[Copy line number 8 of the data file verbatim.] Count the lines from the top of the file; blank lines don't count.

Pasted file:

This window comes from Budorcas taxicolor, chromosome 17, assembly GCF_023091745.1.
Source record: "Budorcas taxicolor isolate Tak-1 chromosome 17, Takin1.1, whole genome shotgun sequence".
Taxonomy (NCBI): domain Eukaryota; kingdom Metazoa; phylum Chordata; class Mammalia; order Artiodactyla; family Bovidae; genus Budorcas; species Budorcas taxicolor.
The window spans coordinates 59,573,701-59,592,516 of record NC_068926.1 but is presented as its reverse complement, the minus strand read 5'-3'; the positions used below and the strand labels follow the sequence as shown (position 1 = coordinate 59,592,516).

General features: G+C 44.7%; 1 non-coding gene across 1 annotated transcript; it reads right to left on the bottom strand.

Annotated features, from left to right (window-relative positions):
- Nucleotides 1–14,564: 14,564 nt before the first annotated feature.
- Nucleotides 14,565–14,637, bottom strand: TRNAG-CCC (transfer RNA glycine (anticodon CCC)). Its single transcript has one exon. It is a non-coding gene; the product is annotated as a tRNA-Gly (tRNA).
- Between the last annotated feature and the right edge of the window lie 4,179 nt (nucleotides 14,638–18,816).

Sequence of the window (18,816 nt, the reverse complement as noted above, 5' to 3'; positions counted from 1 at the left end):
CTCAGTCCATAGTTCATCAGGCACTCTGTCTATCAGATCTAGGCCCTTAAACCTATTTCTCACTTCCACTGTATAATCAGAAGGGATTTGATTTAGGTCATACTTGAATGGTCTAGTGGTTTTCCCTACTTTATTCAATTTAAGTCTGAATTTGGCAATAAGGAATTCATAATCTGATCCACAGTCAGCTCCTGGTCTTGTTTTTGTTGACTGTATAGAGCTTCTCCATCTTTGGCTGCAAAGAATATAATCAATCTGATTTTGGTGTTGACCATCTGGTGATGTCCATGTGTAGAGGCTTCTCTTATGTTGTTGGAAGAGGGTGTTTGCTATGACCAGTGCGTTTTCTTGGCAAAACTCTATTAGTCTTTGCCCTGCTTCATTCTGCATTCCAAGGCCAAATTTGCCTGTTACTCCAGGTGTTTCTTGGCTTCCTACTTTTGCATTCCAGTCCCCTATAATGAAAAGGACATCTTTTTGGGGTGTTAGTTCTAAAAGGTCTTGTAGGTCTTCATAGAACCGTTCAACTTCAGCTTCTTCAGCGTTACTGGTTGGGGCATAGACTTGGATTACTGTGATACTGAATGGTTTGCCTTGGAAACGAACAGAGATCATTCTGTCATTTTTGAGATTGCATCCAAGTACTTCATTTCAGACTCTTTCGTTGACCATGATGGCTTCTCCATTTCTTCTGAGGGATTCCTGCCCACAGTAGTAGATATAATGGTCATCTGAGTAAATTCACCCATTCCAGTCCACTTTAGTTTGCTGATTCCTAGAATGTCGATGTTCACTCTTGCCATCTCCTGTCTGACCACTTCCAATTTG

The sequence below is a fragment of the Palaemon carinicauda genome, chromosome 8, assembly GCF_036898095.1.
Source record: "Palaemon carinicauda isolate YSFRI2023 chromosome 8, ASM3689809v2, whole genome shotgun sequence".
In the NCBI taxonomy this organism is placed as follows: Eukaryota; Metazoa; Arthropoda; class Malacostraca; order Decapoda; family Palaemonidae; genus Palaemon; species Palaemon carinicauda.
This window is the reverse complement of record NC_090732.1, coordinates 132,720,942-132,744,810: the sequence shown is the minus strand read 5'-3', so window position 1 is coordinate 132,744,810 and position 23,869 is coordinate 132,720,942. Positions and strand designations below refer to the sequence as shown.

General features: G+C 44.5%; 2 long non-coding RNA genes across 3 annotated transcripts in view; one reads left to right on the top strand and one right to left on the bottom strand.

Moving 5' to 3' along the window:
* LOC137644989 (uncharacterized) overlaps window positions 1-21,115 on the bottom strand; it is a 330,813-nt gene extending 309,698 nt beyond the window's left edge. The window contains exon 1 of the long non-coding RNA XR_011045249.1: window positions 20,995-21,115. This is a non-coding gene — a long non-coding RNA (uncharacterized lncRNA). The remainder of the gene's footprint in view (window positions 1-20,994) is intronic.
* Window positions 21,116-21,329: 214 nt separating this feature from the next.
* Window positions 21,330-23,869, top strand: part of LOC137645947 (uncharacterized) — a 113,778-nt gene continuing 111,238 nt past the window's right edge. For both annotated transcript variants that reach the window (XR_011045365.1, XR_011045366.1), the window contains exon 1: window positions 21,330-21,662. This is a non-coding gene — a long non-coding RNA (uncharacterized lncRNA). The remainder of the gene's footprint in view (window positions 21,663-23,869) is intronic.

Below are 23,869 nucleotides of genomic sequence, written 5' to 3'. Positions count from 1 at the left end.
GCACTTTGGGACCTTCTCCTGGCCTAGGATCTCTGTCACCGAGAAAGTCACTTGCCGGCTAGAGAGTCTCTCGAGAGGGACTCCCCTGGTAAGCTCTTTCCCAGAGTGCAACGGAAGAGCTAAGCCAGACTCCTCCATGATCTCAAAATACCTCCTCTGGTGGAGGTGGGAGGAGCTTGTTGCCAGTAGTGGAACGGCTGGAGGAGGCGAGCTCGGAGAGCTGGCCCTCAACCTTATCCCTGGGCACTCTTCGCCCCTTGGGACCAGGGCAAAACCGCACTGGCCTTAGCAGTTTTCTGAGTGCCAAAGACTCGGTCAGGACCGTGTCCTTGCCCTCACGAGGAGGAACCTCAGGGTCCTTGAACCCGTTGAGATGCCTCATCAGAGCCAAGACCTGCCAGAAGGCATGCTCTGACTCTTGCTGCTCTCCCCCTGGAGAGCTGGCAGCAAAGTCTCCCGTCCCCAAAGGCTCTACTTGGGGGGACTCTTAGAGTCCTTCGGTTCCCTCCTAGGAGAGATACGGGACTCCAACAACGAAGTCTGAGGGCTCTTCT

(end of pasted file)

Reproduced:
- Nucleotides 14,565–14,637, bottom strand: TRNAG-CCC (transfer RNA glycine (anticodon CCC)). Its single transcript has one exon. It is a non-coding gene; the product is annotated as a tRNA-Gly (tRNA).